Now he was ready to create problems for me or others to solve.

Then we thought up games to play another day. "What if we pick two numbers that you could get from the first to the second number using only two arrows. Or three...or more, up to 5."

"Or we could use other number tables..."

Oh, I like your game - very clever. It's amazing how many patterns we can see if we only know how to look.

ReplyDeleteAwesome! I started this with my Kindergartener. He's doing patterns with 5s and 10s (after we finish writing 1-100).

ReplyDeleteJessy

I got an error message when I posted my comment, so I don't know if it made it through, or not. If it did, just delete this :) Otherwise...I like the nice easy step by step approach you used for this activity.

ReplyDeleteI love the quotes and the discovery approach. It makes me want to look for more patterns myself. I looked up Mathematics...A Way of Thinking, Robert Baratta-Lorton but I can't believe it's $52 on Amazon! I might have to borrow it from the library. Looks interesting. Thanks for linking up!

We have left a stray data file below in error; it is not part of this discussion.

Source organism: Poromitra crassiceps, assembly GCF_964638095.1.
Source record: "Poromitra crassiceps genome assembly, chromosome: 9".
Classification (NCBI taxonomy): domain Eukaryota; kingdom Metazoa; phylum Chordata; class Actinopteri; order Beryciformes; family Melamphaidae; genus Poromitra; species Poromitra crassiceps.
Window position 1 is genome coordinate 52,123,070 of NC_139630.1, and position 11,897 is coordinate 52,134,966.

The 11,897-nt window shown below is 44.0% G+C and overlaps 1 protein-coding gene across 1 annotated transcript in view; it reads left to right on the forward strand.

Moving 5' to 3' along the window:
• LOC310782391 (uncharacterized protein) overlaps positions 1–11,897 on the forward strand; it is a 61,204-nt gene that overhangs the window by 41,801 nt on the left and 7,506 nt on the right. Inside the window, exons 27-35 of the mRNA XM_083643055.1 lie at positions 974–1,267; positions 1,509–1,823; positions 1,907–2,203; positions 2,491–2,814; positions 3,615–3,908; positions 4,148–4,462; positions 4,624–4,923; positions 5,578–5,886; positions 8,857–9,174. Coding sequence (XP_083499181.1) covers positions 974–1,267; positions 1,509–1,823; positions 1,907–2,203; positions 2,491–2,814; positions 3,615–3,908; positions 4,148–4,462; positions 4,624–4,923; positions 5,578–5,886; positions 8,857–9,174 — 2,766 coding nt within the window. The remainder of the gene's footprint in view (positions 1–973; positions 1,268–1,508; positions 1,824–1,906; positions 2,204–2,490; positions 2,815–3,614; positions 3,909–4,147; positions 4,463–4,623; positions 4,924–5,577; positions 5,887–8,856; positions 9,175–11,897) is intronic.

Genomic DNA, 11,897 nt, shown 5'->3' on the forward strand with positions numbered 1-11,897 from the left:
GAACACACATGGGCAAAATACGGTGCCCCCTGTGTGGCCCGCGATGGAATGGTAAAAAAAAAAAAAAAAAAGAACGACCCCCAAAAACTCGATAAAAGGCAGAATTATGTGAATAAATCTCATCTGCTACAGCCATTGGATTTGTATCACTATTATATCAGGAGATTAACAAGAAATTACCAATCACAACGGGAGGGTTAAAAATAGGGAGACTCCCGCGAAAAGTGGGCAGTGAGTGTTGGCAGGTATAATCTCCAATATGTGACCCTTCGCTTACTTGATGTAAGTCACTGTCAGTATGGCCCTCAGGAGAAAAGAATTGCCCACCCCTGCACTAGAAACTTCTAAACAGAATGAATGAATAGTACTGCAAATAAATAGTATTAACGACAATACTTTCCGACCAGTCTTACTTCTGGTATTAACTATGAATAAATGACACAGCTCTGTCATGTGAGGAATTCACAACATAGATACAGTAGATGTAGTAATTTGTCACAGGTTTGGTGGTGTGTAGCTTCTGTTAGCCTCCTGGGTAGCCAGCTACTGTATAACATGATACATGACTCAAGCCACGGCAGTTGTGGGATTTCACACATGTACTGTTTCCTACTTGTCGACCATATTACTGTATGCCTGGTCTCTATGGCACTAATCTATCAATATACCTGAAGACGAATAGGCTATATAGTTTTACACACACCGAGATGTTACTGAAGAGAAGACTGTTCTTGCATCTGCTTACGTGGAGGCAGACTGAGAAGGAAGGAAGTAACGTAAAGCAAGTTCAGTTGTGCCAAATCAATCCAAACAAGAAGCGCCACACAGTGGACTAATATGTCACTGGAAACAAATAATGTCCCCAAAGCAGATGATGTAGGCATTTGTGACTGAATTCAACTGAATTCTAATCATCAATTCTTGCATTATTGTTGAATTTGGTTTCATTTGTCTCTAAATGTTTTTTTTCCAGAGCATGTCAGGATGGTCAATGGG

ReplyDeleteI can see now that I must find some graph paper with larger squares, because this is a great activity for my kiddos!

ReplyDeleteI learn so much from you!

ReplyDeleteoh that cool math use

ReplyDeletePhyllis, this arrow math is so cool! I'd like to borrow this idea! So wonderful!

ReplyDeleteOf course you can use it...that is what it is here for.

DeleteBy the way, thanks for dropping by my blog!

ReplyDeleteOh, I am a follower, so I regularly stop by. I just don't often comment. I enjoy seeing all you do.

DeleteHi there, I used to read your blog regularly, but the last year was very hectic with a new baby etc. I just wanted to ask how are you doing and to mention that I have just started doing this (Mathematics a Way of Thinking) and will start on Story of the World in the summer with daughter (she LOVES history :-)) and to thank you for all your posts and inspiration! [I love your other stuff as well, science and all, but slowly slowly ..]

ReplyDelete